PerspectiveDevelopment

Exploring early human embryo development

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Science  08 Jun 2018:
Vol. 360, Issue 6393, pp. 1075-1076
DOI: 10.1126/science.aas9302

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Summary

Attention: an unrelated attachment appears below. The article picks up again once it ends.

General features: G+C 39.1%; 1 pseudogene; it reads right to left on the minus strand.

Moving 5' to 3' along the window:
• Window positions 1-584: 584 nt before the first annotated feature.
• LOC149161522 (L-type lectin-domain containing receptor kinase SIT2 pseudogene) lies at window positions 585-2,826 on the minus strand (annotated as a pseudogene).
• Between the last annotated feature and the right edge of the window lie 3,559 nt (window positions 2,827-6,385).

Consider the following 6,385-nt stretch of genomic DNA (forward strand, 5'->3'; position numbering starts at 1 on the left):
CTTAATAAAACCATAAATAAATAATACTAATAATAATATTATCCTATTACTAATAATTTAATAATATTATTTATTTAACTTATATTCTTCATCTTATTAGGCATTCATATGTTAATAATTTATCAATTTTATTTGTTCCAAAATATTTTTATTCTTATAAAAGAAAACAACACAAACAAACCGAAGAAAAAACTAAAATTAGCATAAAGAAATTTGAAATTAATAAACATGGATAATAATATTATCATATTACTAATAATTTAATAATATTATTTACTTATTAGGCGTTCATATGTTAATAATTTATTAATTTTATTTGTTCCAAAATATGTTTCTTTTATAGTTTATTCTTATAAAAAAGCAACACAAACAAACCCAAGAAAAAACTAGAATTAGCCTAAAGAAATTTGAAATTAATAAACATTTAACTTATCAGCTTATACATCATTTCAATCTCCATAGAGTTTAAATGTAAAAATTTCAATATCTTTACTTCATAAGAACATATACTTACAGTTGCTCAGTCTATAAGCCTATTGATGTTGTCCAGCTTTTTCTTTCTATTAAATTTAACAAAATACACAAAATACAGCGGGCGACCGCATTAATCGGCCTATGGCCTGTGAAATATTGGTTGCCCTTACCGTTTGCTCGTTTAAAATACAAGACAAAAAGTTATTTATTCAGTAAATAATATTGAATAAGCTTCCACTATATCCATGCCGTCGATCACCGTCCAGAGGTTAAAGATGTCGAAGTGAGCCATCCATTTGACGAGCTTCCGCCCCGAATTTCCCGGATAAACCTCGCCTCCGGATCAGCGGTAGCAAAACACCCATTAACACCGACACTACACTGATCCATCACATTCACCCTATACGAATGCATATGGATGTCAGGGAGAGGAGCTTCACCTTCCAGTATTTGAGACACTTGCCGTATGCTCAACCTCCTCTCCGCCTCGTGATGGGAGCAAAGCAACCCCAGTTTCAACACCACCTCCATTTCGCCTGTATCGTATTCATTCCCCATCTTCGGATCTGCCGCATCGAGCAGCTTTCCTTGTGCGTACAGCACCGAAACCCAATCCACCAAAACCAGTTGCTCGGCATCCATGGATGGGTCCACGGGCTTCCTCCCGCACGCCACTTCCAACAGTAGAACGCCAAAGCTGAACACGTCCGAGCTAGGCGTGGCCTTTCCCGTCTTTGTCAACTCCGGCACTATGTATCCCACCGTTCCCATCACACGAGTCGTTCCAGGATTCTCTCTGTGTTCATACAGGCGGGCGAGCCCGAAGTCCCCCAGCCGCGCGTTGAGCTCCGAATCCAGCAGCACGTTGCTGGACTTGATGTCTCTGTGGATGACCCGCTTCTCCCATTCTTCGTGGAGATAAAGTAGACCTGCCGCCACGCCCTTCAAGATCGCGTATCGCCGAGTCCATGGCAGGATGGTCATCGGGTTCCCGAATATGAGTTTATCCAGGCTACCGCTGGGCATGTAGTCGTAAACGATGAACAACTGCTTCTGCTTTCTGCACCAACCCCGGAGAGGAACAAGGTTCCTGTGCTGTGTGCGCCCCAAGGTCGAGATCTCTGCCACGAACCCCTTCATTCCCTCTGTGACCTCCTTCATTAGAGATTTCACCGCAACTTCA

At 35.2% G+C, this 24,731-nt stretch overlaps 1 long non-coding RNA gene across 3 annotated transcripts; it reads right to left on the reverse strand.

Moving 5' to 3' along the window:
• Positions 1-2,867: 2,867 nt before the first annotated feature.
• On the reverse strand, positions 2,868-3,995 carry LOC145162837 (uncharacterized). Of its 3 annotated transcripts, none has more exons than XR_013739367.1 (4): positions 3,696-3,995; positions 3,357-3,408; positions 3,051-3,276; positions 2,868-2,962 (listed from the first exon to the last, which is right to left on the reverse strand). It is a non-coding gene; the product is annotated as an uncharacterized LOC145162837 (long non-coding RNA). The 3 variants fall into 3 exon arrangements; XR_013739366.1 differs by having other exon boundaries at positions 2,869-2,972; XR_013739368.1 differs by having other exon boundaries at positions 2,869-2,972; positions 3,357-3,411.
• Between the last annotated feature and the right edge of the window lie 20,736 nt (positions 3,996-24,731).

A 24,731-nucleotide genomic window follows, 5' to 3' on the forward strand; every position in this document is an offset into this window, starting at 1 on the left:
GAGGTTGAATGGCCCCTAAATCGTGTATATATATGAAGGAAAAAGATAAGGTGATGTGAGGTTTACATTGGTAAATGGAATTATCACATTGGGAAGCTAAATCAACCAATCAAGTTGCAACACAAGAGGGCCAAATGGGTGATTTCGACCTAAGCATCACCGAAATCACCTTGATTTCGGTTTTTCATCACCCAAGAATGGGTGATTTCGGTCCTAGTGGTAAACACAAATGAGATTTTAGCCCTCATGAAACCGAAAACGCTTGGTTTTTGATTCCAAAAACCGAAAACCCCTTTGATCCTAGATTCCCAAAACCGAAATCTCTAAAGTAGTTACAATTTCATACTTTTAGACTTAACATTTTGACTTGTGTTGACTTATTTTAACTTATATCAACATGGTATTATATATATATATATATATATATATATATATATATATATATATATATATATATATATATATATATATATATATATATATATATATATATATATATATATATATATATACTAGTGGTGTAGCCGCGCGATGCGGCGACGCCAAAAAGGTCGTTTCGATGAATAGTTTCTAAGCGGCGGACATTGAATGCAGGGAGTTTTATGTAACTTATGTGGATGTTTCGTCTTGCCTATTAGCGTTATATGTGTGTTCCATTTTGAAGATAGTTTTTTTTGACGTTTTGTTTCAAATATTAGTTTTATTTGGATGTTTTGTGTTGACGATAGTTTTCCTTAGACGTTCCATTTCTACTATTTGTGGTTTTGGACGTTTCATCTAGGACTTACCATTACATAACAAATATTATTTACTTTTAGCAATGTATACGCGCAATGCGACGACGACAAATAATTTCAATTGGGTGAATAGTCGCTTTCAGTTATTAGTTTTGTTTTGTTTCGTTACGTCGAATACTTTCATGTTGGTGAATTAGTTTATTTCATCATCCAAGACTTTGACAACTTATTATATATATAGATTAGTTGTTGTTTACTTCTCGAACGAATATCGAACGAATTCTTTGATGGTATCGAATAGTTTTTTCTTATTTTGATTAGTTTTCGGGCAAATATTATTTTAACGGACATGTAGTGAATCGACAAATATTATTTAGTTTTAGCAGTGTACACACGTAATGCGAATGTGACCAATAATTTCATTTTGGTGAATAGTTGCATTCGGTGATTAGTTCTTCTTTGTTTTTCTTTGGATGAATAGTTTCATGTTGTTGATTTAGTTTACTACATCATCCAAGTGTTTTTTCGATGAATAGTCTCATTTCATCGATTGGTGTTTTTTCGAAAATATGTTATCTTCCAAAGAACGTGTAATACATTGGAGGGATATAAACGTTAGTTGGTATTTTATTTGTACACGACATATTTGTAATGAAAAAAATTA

Human in vitro fertilization (IVF) has been around for 40 years and yet we still do not fully understand how to ensure the generation of healthy embryos and to prevent unwanted genetic or epigenetic changes that may arise during in vitro culture. Once the embryo is transferred to the uterus to continue gestation, early implantation and the initial phases of embryogenesis and placenta formation are hidden from easy access for research. Errors in early development may lead to implantation problems, fetal defects, and placental insufficiencies, resulting in early pregnancy loss. Studying mice has provided clues about the major genetic and epigenetic events of early embryo development but, as is becoming increasingly evident, there are morphological and genetic differences between mice and humans that make cross-species comparisons problematic (1). Recent experimental approaches working directly with human embryos, or with embryo-derived stem cells and nonhuman primate embryos, have opened new avenues for studying the development of early human embryos.